Everyone understands the need to make economies in public services. But not at the expense of children’s lives. The only thing that will make parents sleep more soundly at night is the knowledge that there are men and women out there whose job it is to protect the safety of our streets — and that they have the resources and the mandate to do so.

That means not just more money for policing in inner-city areas, but more powers for the police. Specifically, a return to stop and search.

The arguments against stop and search are well-rehearsed. They centre mainly around the notion it disproportionately discriminates against certain ethnic groups, in particular young black men.

This is, of course, wholly unacceptable — and is part of the reason the Government rowed back against it during Theresa May’s time at the Home Office.

But it is also the case that the victims of knife crime are overwhelmingly young black men. So you have to balance the concerns of liberals with that reality.

Young people are carrying knives with impunity, safe in the knowledge that there is little the diminished numbers of bobbies on the beat can do.

Already, the Home Secretary, Sajid Javid, has signalled a change of direction. ‘I want officers to feel confident, trusted and supported in using stop and search, and I will be looking at ways to reduce bureaucracy and increase efficiency in the use of this power,’ he said in a speech to police chiefs in London last week. Good. Now, get on with it.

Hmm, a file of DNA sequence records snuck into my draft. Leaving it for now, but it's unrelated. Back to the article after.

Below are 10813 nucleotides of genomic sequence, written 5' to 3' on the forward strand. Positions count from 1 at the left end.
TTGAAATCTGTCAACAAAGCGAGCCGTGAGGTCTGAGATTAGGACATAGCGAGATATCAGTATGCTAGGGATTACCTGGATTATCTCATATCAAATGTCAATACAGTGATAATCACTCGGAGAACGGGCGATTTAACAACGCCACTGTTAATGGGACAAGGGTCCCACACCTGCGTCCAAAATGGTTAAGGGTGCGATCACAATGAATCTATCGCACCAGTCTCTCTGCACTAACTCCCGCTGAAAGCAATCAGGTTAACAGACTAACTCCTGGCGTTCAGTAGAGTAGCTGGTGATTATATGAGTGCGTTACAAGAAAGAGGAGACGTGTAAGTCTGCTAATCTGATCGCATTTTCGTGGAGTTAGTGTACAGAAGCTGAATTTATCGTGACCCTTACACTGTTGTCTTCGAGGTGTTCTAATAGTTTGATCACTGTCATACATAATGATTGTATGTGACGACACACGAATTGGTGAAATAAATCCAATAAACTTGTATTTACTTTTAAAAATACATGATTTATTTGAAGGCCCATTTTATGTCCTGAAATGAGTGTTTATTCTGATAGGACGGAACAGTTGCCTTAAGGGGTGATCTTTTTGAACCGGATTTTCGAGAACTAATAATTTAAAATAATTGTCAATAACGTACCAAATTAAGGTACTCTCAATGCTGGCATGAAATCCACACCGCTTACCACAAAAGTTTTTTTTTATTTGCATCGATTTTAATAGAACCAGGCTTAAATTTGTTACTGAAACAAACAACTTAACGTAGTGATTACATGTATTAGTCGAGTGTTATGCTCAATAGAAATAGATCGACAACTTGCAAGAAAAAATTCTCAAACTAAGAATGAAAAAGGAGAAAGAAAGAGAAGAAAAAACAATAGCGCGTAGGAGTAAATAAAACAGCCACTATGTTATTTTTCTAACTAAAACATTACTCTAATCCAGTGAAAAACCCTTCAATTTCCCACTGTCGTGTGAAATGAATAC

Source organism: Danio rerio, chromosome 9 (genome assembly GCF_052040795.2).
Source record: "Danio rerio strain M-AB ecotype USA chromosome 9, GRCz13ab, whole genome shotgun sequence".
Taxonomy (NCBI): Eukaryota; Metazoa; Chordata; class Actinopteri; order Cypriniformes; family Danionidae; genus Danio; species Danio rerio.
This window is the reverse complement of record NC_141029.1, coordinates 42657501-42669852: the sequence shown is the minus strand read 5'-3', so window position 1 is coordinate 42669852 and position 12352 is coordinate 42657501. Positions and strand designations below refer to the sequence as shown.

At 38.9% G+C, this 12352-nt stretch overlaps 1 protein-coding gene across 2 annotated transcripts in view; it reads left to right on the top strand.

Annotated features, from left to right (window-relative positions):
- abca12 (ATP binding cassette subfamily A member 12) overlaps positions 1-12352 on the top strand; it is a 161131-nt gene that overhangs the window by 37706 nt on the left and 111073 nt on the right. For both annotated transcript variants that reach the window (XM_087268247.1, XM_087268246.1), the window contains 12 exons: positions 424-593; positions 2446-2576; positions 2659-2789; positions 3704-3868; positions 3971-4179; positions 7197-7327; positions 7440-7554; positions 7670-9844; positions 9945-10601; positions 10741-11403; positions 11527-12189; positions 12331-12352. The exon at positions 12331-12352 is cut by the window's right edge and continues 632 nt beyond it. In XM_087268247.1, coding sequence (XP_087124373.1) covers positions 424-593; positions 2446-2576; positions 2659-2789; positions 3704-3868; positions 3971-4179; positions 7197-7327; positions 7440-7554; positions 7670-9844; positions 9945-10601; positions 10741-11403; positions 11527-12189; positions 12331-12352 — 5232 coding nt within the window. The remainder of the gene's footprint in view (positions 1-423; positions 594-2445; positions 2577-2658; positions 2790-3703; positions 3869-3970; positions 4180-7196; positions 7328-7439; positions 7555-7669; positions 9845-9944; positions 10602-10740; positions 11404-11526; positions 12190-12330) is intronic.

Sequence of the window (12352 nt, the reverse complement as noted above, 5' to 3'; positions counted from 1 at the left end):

Because, however unpleasant, inconvenient or humiliating it may be to be wrongly searched by the police, if it were a choice between that and losing yet another child to the knife, what sane person could possibly object?

Time's up, Doctor

When the current series of Doctor Who, featuring the first female Time Lord, began, I was immediately struck by how excruciatingly PC it was.

I gave up after episode three (a prolonged U.S. civil rights lecture), assuming that I was just too much of an old cynic to appreciate the message.

But it seems I’m not alone. After last weekend’s outing, which featured a man giving birth, it’s lost more than two million viewers . . . and counting. And I don’t imagine this weekend’s storyline — about India under the British — will help.

Maybe it’s time those Daleks got their way after all — ‘E-x-t-e-r-m-i-n-a-t-e!’ —before we learn that they’re only so beastly because of intergalactic benefits cuts.

Reminder: Viewing figures are up on last season.
By youngian
Membership Days Posts
I gave up after episode three (a prolonged U.S. civil rights lecture), assuming that I was just too much of an old cynic to appreciate the message.

I wouldn’t call you an old cynic as your gut racism and anti-civil rights bile sounds genuinely felt to me.
Last edited by youngian on Wed Nov 07, 2018 5:41 pm, edited 2 times in total.
By KevS
Membership Days Membership Days Posts
Whereas I thought it was a splendid romp, albeit the weakest episode so far this series.

The Gammon are not going to enjoy the next one in the Punjab, are they?

Fuck 'em.
By cycloon
Membership Days Membership Days Posts